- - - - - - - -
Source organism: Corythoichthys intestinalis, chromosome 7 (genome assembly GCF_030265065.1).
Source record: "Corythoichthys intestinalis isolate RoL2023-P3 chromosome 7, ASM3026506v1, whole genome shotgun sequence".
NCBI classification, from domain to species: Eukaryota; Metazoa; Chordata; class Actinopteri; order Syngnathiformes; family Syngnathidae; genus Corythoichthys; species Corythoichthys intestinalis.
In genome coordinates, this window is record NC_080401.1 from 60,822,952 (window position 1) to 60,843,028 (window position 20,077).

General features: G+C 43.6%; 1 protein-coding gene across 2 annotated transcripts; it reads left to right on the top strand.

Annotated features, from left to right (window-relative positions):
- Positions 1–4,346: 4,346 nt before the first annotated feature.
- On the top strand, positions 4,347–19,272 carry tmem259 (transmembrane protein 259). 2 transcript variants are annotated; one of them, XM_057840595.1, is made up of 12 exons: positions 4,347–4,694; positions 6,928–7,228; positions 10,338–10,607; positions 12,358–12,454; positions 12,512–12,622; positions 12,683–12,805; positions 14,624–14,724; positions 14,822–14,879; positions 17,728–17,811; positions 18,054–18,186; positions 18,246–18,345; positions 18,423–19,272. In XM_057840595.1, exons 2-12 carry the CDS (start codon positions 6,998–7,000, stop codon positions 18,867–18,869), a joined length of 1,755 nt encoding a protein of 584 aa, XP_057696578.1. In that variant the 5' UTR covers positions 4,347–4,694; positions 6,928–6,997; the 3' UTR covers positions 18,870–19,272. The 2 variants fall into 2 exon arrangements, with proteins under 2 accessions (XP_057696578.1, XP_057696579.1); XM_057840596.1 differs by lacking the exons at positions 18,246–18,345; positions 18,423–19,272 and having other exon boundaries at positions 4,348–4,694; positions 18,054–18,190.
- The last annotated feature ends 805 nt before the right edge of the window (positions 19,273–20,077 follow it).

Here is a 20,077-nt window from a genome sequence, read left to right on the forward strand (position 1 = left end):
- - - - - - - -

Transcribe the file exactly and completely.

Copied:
Source organism: Corythoichthys intestinalis, chromosome 7 (genome assembly GCF_030265065.1).
Source record: "Corythoichthys intestinalis isolate RoL2023-P3 chromosome 7, ASM3026506v1, whole genome shotgun sequence".
NCBI classification, from domain to species: Eukaryota; Metazoa; Chordata; class Actinopteri; order Syngnathiformes; family Syngnathidae; genus Corythoichthys; species Corythoichthys intestinalis.
In genome coordinates, this window is record NC_080401.1 from 60,822,952 (window position 1) to 60,843,028 (window position 20,077).

General features: G+C 43.6%; 1 protein-coding gene across 2 annotated transcripts; it reads left to right on the top strand.

Annotated features, from left to right (window-relative positions):
- Positions 1–4,346: 4,346 nt before the first annotated feature.
- On the top strand, positions 4,347–19,272 carry tmem259 (transmembrane protein 259). 2 transcript variants are annotated; one of them, XM_057840595.1, is made up of 12 exons: positions 4,347–4,694; positions 6,928–7,228; positions 10,338–10,607; positions 12,358–12,454; positions 12,512–12,622; positions 12,683–12,805; positions 14,624–14,724; positions 14,822–14,879; positions 17,728–17,811; positions 18,054–18,186; positions 18,246–18,345; positions 18,423–19,272. In XM_057840595.1, exons 2-12 carry the CDS (start codon positions 6,998–7,000, stop codon positions 18,867–18,869), a joined length of 1,755 nt encoding a protein of 584 aa, XP_057696578.1. In that variant the 5' UTR covers positions 4,347–4,694; positions 6,928–6,997; the 3' UTR covers positions 18,870–19,272. The 2 variants fall into 2 exon arrangements, with proteins under 2 accessions (XP_057696578.1, XP_057696579.1); XM_057840596.1 differs by lacking the exons at positions 18,246–18,345; positions 18,423–19,272 and having other exon boundaries at positions 4,348–4,694; positions 18,054–18,190.
- The last annotated feature ends 805 nt before the right edge of the window (positions 19,273–20,077 follow it).

Here is a 20,077-nt window from a genome sequence, read left to right on the forward strand (position 1 = left end):